According to one participant in the avatar therapy, "It was like talking to a part of myself." This former attorney would often hear the voice of judges, and described it “like a living nightmare.” However, he said that talking to his avatar helped “wake him up.”
Craig described the findings in the avatar group as containing "really large and significant decreases in the amount of distress people felt in relation to their voices, the number of times a day they heard the voices, and the extent to which they felt overpowered by the voice."
After 12 weeks of avatar therapy, seven people reported their voices had stopped altogether, compared to only two receiving counseling. These rapid improvements in the avatar therapy group were sustained at 24 weeks. However, the counseling group showed equal improvement by 24 weeks, demonstrating itself as a potentially useful—if slower paced—therapy.
As Craig explained, “Our study provides early evidence that avatar therapy rapidly improves auditory hallucinations for people with schizophrenia, reducing their frequency and how distressing they are, compared to a type of counselling.”
Thus, one substantial benefit of avatar therapy rests in its potential to speed up patients’ ability to reduce their distress from the hallucinatory voices, or even halt them altogether.
"A large proportion of people with schizophrenia continue to experience distressing voices despite lengthy treatment, so it is important that we look at newer, effective and shorter forms of therapy," according to Craig.
For instance, cognitive behavioral therapy for psychosis (CBTp) is one treatment used for schizophrenia, but the frequent length and limited effect on the hallucinatory voices renders it less than ideal.
Experts Weigh in on Avatar Therapy’s Future
The results of this study reveal the need for further testing, and raises a number of specific suggestions and concerns. One proposal by the researchers would require booster sessions for the avatar therapy based on the fact that both groups improved equally by 24 weeks. The study also notes that further research should determine whether the mental health system could deliver the therapy on a wide scale, given that the trial’s therapists were specially trained and experienced in psychosis.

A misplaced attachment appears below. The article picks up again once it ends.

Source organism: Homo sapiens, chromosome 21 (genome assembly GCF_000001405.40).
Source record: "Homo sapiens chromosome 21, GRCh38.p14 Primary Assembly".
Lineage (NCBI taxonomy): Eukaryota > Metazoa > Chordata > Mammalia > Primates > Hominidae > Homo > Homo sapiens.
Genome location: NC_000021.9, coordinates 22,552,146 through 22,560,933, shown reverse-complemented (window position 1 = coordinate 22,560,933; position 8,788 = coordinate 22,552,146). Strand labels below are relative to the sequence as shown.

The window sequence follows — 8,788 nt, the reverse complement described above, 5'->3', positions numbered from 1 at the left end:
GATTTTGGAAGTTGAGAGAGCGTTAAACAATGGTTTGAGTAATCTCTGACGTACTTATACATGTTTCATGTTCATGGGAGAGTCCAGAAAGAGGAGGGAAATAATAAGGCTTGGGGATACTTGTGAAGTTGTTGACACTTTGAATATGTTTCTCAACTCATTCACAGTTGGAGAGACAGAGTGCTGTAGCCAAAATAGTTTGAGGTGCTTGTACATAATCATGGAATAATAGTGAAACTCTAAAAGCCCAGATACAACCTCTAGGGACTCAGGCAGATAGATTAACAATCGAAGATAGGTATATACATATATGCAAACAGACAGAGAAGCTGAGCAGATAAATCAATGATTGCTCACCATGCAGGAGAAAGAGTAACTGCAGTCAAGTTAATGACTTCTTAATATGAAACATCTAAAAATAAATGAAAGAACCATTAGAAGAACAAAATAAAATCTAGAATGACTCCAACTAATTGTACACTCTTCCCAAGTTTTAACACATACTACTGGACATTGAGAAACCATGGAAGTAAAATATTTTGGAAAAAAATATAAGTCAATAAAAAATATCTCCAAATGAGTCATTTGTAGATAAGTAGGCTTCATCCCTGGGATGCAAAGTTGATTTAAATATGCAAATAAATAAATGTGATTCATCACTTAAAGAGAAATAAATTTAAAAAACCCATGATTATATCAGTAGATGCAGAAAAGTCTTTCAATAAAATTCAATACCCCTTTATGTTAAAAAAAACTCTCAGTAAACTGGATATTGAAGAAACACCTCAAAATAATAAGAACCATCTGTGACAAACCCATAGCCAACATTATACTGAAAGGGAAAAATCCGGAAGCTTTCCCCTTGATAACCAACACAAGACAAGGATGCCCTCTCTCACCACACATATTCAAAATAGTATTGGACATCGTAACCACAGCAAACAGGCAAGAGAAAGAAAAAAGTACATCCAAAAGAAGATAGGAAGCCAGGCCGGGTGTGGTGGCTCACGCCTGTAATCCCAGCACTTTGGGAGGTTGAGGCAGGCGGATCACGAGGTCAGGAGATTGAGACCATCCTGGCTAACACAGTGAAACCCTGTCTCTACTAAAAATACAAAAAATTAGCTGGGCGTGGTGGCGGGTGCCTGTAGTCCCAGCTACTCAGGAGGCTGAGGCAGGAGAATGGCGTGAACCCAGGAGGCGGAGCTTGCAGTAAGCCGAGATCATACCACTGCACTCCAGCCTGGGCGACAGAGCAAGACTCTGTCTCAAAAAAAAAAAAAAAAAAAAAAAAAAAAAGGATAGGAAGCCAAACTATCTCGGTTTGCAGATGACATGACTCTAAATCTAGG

In Craig’s opinion, however, "there's nothing in the therapy that I feel couldn't be delivered by someone much earlier on in the course of their career."
Overall, Craig said, “these results come from one treatment centre and more research is needed to optimise the way the treatment is delivered and demonstrate that it is effective in other NHS settings."
Another question arising from the study is what long-term implications will occur from the symptom reduction. Craig explained the study was too small and short to show significant life changes.
Grant questions how avatar therapy will compare to other treatments, who will benefit from it, and whether low tech options would work equally well.
For instance, "You could do the same thing low-tech if you role-play the voice," Grant said.
So far, the primary benefit of avatar therapy indicated by the study is the speed at which symptoms are reduced or eradicated. If further validated, avatar therapy could reduce the backlog on the public health system and work within larger treatment plans to increase the overall improvement of patient care and mental health.
"Avatar therapy is a promising new approach and these early results are very encouraging," according to Ann Mills-Duggan of the Wellcome Trust, which provided funding for the trial. "If the researchers can show that this therapy can be delivered effectively by different therapists in different locations, this approach could radically change how millions of psychosis sufferers are treated across the world."
Craig is confident that with more study, avatar therapy will be a new piece of treatment for schizophrenia.
"Antipsychotic medication is helpful to a point, but many people who have been on antipsychotic medicine for years and years still have their voices," he explained. "I think it's a real advance, and I think there will come a time when this will be part of routine provision of psychological treatments for voice-hearers in psychosis."